After stripping the Senate changes, House lawmakers added back in a Senate-passed provision that bars legislators, statewide elected officials, cannabis regulators and members of the social equity board from participating in the cannabis industry for two years after leaving government. That restriction was introduced in response to Republican concerns that legalization would otherwise create opportunities for officials to benefit themselves by entering an industry they previously influenced.
Despite the flurry of activity on the latest proposal, much of the nearly 300-page bill resembles a legalization measure that passed the Senate last week, which went on to stall on the House floor during the final hours of the regular session. That measure was pitched by Democratic legislative leaders as a compromise incorporating elements of both Lamont’s own legalization proposal, which advanced through two legislative committees this year, as well as an equity-focused legalization bill by Rep. Robyn Porter (D).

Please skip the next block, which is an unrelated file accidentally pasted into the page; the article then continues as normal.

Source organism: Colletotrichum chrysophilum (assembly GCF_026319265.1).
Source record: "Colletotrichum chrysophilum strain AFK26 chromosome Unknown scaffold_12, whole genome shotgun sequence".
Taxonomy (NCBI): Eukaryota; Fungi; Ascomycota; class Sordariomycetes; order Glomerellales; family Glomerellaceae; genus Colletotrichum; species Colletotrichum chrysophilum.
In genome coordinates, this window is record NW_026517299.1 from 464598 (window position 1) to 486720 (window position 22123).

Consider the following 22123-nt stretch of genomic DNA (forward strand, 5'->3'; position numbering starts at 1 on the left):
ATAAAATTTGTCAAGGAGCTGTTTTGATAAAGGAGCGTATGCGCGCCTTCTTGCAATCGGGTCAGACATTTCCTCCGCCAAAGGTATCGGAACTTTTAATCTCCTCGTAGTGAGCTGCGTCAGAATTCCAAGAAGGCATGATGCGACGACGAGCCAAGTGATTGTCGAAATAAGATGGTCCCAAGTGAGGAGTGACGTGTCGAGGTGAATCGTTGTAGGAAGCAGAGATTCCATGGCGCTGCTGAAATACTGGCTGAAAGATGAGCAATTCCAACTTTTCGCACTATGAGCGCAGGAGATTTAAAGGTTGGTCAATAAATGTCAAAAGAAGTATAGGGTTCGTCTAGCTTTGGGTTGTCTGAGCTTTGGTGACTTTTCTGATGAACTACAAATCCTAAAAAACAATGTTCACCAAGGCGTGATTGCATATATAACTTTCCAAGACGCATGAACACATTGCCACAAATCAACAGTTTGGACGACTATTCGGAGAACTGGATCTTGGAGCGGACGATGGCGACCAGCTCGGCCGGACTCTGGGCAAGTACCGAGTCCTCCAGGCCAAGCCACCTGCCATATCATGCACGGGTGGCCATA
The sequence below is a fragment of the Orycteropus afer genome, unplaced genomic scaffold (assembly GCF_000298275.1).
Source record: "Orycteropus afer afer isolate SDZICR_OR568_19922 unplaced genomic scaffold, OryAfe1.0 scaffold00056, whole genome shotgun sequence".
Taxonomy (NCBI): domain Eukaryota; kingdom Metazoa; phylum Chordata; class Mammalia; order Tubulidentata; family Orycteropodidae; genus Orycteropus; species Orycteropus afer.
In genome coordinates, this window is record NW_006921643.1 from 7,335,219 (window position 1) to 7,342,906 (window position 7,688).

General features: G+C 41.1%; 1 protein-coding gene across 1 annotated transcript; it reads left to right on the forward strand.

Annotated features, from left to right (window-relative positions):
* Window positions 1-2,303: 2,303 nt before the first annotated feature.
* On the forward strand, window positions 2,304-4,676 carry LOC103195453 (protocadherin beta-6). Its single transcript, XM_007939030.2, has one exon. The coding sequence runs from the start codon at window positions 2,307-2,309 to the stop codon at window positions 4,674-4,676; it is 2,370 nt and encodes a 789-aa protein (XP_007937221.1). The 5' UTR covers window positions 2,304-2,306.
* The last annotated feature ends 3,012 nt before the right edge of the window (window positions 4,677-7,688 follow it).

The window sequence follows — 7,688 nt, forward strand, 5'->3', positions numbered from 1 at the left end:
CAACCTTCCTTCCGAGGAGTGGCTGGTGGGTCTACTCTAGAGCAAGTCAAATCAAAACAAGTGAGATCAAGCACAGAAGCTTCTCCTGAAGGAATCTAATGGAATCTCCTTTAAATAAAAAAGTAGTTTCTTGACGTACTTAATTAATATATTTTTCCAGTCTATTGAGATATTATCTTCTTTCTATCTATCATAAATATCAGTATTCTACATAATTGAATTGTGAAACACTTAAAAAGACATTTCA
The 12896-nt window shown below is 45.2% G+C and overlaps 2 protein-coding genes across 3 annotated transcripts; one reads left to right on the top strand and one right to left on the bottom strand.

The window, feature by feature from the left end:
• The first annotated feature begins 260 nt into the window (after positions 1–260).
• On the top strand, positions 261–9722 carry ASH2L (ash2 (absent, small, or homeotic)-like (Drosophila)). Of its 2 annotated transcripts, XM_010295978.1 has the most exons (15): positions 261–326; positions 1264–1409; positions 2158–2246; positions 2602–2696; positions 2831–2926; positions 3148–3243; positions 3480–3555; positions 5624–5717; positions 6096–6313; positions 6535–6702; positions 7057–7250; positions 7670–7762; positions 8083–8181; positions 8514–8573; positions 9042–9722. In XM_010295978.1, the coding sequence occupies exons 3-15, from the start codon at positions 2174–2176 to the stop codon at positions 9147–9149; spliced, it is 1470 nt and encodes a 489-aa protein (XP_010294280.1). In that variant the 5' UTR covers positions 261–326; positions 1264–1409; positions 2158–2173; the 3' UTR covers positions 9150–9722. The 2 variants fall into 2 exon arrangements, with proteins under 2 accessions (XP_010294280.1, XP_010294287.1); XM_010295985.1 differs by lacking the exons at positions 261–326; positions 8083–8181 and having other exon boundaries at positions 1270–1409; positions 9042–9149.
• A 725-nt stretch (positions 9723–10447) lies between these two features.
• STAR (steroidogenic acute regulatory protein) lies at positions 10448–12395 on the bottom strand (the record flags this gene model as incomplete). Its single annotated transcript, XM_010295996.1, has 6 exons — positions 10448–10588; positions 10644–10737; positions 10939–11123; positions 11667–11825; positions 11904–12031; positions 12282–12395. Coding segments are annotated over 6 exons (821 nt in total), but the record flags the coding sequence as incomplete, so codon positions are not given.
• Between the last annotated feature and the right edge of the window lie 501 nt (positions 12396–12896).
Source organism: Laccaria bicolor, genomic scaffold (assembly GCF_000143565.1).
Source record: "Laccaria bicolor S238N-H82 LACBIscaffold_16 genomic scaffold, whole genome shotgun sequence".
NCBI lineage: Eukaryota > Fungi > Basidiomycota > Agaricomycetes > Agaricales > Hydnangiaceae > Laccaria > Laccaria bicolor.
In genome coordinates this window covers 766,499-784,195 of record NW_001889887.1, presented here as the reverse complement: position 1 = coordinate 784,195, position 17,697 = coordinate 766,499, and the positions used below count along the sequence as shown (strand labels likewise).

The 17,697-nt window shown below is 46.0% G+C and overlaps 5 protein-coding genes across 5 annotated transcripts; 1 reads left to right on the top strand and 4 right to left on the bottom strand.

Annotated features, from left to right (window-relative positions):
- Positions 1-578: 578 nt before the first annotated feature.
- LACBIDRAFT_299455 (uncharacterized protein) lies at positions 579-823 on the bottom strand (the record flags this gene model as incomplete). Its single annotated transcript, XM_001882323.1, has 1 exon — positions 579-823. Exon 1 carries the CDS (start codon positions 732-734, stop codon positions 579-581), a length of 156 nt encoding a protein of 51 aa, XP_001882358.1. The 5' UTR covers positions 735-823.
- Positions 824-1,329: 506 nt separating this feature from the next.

The current bill, SB 1201, was originally introduced Monday by Ritter and Senate President Martin Looney (D).
Here are some key details of the current legalization proposal:
- It would allow adults 21 and older to possess up to 1.5 ounces of cannabis starting on July 1 and establish a retail market. Legislative leaders anticipate sales would launch in May 2022.
- Regulators with the Department of Consumer Protection (DCP) would be responsible for issuing licenses for growers, retailers, manufacturers and delivery services. Social equity applicants would be entitled to half of those licenses.
- Equity applicants could also qualify for technical assistance, workforce training and funding to cover startup costs.
- A significant amount of tax revenue from cannabis sales would go toward broader community reinvestment targeting areas most affected by the criminal drug war.